New Utah Pests Fact Sheets:Carpenter Ants
Yellow Sac Spider
UTAH PESTS Staff
Kent Evans (No longer at USU)
Erin Frank (No longer at USU)
Erin Hodgson (No longer at USU)
Utah Plant Pest Diagnostic Lab
Utah Pests News is published quarterly by the UTAH PESTS staff.
Houseplant Pest Blues
Have you ever purchased a beautiful poinsettia for the holidays, only to find out (two weeks later) it was completely infested with whiteflies? How do you try and manage a pest that has spread to all of your favorite houseplants? Unfortunately, indoor pests are a common problem that can become a chronic issue if not controlled properly. Most houseplant pests are transported indoors on plant material, either by purchasing new plants or relocating summer potted plants. Common offenders include fungus gnats, mealybugs, scales, thrips, spider mites, whiteflies, and aphids.
Adults are easily disturbed from the plant and are an obvious nuisance. Fungus gnat larvae are the damaging life stage, feeding on roots and organic matter in the soil. Repotting with new, sterile soil and reducing moisture will discourage egg-laying adults. For widespread infestations, consider using a soil drench of Bti (Bacillus thuringiensis israelensis) to kill larvae, and sticky cards to trap adults.
Mealybugs / Scales / Aphids
These fluid-feeding insects can feed on any part of the plant and often go unnoticed until the leaves turn yellow or drop off. Mealybugs and scales are cryptic insects that cover themselves in a protective, waxy or cottony covering. Honeydew will be sticky and obvious on the plant, and can promote a black sooty mold if not washed off. Diluted alcohol (25% concentration), insecticidal soaps and horticultural oils are the most effective management tools. Armored scales are particularly difficult to manage, and insecticidal soil drenches (imidacloprid) may be necessary for large infestations.
House Plant Pest Control
New houseplants or existing outdoor plants should be isolated from healthy indoor plants for at least 2 to 3 weeks to confirm they are pest-free. Regularly and thoroughly examine household plants to detect early infestations. Sometimes the insects are cryptic or live in the soil, and assessing current activity can be difficult. So look for cast molting skins, feeding injury, or honeydew. To confirm an infestation of mites, thrips or springtails, gently shake the plant in a bucket or over a piece of paper and look for moving “dust.”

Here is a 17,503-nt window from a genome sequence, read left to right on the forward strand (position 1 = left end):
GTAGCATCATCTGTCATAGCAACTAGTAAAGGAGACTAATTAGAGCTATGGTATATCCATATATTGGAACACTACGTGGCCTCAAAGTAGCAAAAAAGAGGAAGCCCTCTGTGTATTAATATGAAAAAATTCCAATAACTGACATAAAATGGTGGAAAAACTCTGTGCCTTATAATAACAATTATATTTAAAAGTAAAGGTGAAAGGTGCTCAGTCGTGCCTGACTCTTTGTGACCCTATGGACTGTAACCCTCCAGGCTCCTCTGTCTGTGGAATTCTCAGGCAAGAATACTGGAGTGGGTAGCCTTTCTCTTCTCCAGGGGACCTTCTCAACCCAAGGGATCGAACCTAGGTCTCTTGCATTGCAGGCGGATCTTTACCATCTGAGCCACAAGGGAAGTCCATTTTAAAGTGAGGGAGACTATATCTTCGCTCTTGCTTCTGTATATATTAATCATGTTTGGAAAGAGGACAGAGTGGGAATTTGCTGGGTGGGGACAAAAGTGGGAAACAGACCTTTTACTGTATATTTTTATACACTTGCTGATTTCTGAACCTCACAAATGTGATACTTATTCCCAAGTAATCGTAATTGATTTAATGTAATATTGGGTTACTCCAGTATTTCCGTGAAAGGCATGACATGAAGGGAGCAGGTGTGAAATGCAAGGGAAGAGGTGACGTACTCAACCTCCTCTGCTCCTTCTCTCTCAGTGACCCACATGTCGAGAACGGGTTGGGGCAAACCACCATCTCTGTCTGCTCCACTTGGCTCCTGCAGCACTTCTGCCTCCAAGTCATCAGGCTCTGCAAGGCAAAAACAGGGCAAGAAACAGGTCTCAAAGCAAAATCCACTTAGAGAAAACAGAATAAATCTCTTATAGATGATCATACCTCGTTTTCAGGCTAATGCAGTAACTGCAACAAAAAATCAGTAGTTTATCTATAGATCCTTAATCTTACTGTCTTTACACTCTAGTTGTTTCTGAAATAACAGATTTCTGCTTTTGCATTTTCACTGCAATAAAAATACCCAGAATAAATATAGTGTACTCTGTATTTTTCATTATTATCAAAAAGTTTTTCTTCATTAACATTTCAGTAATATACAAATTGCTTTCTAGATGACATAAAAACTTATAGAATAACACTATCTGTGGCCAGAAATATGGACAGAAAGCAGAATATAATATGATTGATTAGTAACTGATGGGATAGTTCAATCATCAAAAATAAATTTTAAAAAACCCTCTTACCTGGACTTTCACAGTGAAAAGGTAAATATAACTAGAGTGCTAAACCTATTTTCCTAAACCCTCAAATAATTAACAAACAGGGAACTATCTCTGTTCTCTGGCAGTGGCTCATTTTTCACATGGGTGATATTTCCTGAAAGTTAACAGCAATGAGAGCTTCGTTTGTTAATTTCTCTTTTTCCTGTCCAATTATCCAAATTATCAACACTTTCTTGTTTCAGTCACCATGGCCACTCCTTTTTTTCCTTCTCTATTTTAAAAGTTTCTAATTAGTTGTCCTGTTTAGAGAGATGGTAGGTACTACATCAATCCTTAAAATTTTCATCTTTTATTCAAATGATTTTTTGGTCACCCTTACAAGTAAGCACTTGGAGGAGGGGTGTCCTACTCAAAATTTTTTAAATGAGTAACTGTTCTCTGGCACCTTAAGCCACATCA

If a houseplant infestation does develop, there are several techniques that may help eliminate or suppress pest activity. Periodic washings of some plant types may help dislodge small insects and mites. Yellow sticky cards are attractive to most flying adult insects and can be used near infested plants. Sometimes, severely infested plants should be discarded because nursing sick plants can be a time-consuming and futile effort.
Although many synthetic insecticides are available for houseplant pest control, it is important to recognize many persistent pests are genetically resistant. As a result of overuse in greenhouses and nurseries, many species of whiteflies, aphids, and fungus gnats are no longer susceptible to conventional insecticides. Microbial products made from bacteria, nematodes, or fungi are selective; these products are most effective in humid conditions and multiple applications are often necessary. Horticultural oils and soaps are generally effective against most houseplant pests. Botanical products, like neem and pyrethrins, are relatively fast-acting insecticides with a short residual. Systemic soil drenches target fluid feeding insects, but take time to circulate throughout the plant. Occasionally, a “host-free” period of houseplants may be a more effective (and cheaper!) treatment for a serious indoor plant pest outbreak.
For more information, go to the UTAH PESTS Web site and search for the fungus gnats and soft scale fact sheets at www.utahpests.usu.edu/insects/htm/factsheets.
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